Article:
Hamilton spent a lot of time and energy calling out fellow drivers when they remained silent on social media following George Floyd’s death. He also called out the former director of the Grand Prix Drivers’ Association, Romain Grosjean after engaging in ongoing dialogue trying to convince Grosjean of the importance of the issue of racism.
Hamilton has become one of the leading athletes supporting Black Lives Matter in the world of British sports. His efforts have led F1 to adopt a diversity initiative and brought the topic to the races where he wore t-shirts promoting BLM, and has used his celebrity position to speak out against racism.
Hamilton’s stand on racism inside and outside of F1 has brought him critique. Many have responded with confusion about why this topic is necessary to discuss in F1 and others have been annoyed that a non-driving topic has become a prominent force in the scene.
People have found endless angles to cast doubt and judgment on his efforts to fight racism in the sport and beyond. Critics have questioned his authenticity, his timing of involvement, his claims that F1 has a diversity problem, and that he hasn’t simultaneously prioritized other activist issues. In an interview, Hamilton explained the urgency of racism:
“For me personally, I have experienced this my entire life, my whole racing career. And when this all kicked of it really struck a nerve and a chord and brought a lot of emotion up from my personal experiences.”
One of the experiences he refers to is likely a situation that occurred at pre-season tests in Barcelona in 2008 when he was still somewhat fresh to F1. Hamilton was confronted by a group of Spanish fans who had blacked up their faces and wore wigs while sporting shirts that read ‘Hamilton’s Family’ as they booed shouted slurs at the driver. If being the only Black driver to ever participate in the sport wasn’t enough to feel excluded, this hate exacerbated the situation.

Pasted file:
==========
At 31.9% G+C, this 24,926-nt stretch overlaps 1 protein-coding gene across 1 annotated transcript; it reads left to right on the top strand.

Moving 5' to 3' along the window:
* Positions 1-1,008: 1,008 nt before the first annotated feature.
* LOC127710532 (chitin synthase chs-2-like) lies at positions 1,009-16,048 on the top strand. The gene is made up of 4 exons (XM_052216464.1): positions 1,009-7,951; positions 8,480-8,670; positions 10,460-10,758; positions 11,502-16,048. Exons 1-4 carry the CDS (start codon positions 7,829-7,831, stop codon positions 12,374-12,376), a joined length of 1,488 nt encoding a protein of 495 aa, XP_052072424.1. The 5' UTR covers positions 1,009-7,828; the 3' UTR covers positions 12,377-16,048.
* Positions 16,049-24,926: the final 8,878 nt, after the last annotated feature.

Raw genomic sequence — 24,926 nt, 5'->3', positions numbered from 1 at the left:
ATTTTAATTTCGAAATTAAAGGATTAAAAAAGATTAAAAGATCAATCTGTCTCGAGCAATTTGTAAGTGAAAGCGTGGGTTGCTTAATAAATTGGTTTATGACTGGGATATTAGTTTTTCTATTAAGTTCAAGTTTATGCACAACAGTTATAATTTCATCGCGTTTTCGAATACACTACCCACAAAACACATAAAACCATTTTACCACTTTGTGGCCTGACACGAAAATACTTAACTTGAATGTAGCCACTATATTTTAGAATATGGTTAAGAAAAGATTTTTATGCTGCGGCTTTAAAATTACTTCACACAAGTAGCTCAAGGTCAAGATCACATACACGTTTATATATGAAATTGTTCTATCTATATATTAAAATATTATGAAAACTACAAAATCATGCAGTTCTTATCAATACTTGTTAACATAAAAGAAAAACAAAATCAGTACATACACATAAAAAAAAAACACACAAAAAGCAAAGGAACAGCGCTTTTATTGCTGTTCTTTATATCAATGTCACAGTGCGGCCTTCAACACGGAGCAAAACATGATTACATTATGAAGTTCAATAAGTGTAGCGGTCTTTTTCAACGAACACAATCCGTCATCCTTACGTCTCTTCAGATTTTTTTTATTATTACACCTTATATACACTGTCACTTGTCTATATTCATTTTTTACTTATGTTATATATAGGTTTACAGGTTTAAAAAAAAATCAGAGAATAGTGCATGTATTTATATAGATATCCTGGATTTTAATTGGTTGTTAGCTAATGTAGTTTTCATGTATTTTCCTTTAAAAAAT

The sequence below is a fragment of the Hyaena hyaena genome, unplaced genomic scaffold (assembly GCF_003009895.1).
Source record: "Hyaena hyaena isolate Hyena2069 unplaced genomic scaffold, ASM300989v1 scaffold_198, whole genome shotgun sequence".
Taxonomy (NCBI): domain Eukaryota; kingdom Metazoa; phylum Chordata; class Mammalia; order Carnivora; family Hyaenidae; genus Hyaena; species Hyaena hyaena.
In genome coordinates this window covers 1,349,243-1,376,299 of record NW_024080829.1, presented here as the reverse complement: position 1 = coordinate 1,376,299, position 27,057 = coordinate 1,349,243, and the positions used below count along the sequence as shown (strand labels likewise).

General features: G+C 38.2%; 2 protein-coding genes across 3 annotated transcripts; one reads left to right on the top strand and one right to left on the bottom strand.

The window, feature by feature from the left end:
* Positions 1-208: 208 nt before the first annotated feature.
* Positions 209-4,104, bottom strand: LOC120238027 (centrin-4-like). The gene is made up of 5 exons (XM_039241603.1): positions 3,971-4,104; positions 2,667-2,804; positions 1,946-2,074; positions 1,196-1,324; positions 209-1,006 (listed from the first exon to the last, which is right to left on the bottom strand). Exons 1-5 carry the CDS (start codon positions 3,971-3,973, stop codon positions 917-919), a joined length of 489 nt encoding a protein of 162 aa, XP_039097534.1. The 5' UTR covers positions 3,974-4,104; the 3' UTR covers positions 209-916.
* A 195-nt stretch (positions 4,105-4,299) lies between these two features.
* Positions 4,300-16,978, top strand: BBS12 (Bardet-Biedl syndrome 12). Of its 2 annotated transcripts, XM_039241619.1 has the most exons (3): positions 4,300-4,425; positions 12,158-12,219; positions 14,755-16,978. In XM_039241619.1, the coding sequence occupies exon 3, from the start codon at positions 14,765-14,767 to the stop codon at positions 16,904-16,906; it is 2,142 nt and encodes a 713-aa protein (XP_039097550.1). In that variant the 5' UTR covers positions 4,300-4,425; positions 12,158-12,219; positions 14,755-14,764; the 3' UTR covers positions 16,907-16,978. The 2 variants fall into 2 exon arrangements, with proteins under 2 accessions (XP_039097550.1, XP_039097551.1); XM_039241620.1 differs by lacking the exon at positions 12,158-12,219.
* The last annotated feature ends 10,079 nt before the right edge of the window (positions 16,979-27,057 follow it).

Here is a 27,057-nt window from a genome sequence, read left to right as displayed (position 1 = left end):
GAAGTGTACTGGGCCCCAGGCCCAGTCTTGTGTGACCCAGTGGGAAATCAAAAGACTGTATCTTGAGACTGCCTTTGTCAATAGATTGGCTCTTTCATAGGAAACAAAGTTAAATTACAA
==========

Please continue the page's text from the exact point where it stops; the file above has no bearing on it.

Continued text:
Why do people feel the need to question Hamilton’s involvement and vocally anti-racist stance? Sociologist David Brunsma points out that racial identity can be treated like a resource in society and is then manipulated and altered across contexts, and especially in the case of how multiracial identities are negotiated in various scenarios, often resulting in a lack of belonging. Being an outsider to the sport as the first Black F1 driver to was explained by Wired Magazine:
“Being Black in motorsport is like driving with three wheels. Every mistake gets amplified, each turn is harder to negotiate. No one looks like you: not in the stands, not in the garage, not in the factory, and definitely not on the grid. But they look at you: when you and your dad arrive at a karting track, heads turn. People say things. Sometimes they throw things.”
Despite immense critique, and often paralyzing analysis, Hamilton has persisted in his fight to end racism in F1 and beyond. He consistently utilizes his position of fame to advocate for this cause that he is passionate for. He recognized the usefulness of his role, stating: “I’ve got a platform and I think it would be irresponsible for me not to utilize that to help educate people, to educate myself, and really push for accountability within all the brands that I work with, and within the industry that I work with.”
In April of 2021, he told The Guardian that he was changing his approach to fighting racism, by choosing to have discussions with people rather than calling them out. He explained “I’m having conversations, trying to hold people in the sport more accountable. I’m constantly sending emails, I’m constantly on Zoom calls with Formula One and challenging them like they wouldn’t want to be challenged.”
Partnering with the Royal Academy of Engineering, he launched the Hamilton Commission in 2020. The project aims to improve the representation of Black people in UK motorsport and will be a standalone piece of research. It will aim to deliver recommendations and actions that can address the diversity issues not only in the UK, but internationally.
Lewis Hamilton is not only a giant in Formula One, but also a remarkable social figure whose impact will be long-lasting. Despite critique and scrutiny, he consistently rises above and remains the only black driver in F1, using his platform of fame to fight racism and forge opportunities for people across the world.